Monday, June 26, 2017

Monty Python and the Holy Grail

The cult of Monty Python is large but scattered, at least in my experience.  Earlier in life I was surrounded by many such royal subjects, but on into adulthood I find fewer and fewer who would respond appropriately if I greeted them with "Ni!". They may well call the guys with the nets. So it was a great moment that one summer in Minneapolis; I was attending a hearing aid training and met someone who was well versed in Python turns of phrase.  She would have been one of those guffawing and belly laughing at 1975's MONTY PYTHON AND THE HOLY GRAIL from the first viewing.  Some I've watched this movie with sit in silence, usually casting a snarky or confused glance my way.  Britain's bad boys are an acquired taste; those with literary bents and a macabre sense of humor and are not easily offended are the most likely to embrace their brand. 

After a mandate by God himself, King Arthur and his Knights embark on a quest for that holiest of utensils, the Grail.  Oh, originally they were journeying to Camelot, but it was deemed to be a silly place, complete with singing and dancing.  The quest is met with much peril - a Black Knight who doesn't let a little thing like dismembered extremities get in the way of guarding a pass, a three headed giant, a Bridge of Death (where one must answer certain questions to cross), and a prince in need of rescue from an arranged marriage.  Attempts to storm a French occupied (and aren't they rude) castle are disastrous, especially when they attempted to infiltrate via a Trojan Bunny.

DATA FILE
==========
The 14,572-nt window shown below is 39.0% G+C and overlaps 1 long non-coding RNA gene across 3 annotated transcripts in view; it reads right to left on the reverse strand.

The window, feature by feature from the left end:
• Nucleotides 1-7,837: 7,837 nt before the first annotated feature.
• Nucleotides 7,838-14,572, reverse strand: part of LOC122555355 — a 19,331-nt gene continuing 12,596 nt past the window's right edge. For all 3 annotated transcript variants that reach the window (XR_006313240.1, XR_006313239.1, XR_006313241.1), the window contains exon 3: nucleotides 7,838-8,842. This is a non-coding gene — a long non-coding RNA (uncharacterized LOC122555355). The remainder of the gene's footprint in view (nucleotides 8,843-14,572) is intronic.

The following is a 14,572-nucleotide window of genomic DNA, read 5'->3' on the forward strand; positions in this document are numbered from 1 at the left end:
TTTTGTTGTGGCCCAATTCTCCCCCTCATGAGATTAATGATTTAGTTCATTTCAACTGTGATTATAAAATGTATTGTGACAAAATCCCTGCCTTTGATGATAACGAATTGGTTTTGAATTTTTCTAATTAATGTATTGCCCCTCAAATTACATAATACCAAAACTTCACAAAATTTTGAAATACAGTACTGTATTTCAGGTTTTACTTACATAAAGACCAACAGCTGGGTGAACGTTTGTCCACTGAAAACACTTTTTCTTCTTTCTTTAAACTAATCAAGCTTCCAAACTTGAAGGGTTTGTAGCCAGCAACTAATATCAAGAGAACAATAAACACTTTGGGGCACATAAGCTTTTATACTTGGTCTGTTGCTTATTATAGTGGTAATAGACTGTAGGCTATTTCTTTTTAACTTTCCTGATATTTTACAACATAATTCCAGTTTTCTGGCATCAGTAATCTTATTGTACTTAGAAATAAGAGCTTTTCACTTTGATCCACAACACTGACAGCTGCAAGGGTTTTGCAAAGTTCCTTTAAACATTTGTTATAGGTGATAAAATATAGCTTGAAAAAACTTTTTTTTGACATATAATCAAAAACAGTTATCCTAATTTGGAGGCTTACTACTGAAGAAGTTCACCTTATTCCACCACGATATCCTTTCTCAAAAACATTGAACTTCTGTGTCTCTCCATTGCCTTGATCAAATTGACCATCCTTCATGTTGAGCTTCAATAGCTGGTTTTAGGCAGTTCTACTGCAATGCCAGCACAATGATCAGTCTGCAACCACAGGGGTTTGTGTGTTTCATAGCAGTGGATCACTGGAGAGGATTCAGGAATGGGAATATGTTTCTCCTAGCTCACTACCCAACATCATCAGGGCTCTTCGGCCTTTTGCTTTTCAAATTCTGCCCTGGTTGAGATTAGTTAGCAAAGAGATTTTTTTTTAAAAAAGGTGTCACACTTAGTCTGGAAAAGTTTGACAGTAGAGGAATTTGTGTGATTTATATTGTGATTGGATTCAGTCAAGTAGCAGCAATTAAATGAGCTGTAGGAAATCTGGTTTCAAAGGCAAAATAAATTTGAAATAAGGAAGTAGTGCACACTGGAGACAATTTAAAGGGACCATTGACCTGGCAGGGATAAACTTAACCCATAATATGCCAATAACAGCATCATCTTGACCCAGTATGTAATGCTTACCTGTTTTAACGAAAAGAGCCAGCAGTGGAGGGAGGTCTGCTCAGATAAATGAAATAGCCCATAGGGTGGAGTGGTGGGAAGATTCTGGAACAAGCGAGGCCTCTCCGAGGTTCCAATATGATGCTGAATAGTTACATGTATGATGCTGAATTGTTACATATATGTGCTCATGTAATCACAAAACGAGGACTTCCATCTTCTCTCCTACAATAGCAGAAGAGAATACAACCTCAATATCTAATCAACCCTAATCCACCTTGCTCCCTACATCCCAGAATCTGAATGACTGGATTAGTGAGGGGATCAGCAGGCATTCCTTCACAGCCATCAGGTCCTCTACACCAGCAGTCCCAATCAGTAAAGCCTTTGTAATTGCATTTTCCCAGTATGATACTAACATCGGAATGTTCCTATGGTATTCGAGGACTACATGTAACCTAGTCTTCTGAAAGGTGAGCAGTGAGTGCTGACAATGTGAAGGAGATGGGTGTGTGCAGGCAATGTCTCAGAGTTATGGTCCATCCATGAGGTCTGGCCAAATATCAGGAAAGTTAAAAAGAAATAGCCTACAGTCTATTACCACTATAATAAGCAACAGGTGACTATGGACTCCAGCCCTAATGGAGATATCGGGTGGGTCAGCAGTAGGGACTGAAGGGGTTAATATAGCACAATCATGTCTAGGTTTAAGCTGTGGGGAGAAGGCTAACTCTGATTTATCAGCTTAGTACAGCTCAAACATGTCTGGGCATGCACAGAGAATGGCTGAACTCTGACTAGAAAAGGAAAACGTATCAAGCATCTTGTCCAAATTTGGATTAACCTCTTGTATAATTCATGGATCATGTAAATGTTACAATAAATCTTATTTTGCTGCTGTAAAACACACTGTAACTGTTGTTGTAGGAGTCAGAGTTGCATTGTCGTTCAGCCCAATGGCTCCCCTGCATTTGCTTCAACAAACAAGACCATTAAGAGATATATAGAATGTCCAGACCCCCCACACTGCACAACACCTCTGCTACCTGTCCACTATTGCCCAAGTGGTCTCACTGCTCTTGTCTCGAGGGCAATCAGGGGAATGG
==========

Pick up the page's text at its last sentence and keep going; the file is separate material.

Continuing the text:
Along the way are also accused witches and the Castle Anthrax, to which Sir Galahad followed a Grail-ilke beacon but instead finds a coderie of amorous young ladies.  Pythonesque humor often involves death and violence, including a recurring gag where someone is pronounced dead but is actually alive, then summarily finished off.   There are also a myriad of puns, anachronisms, inaccurate subtitles, fourth wall breaking, animations (by Terry Gilliam, also co-director of the film with Terry Jones), movie jokes, and great embarrassment for its participants.  Of the latter, my favorite bit involves the minstrels surrounding the "brave" Sir Robin, whose songs go into great detail of his hasty retreats from danger.  

I see I've given away much of what happens but I couldn't possibly translate the pleasure of watching into words.   While quoting lines like "I fart in your general direction" may make my invisible audience smirk, you just have to witness the artistry and timing of John Cleese, Graham Chapman, Eric Idle, and Gilliam and Jones yourself.  Maybe you'll not find it all that funny.  Maybe some viewers will get through it by noting the curious similarities between HOLY GRAIL and the Mel Brooks comedy BLAZING SADDLES from around the same time.
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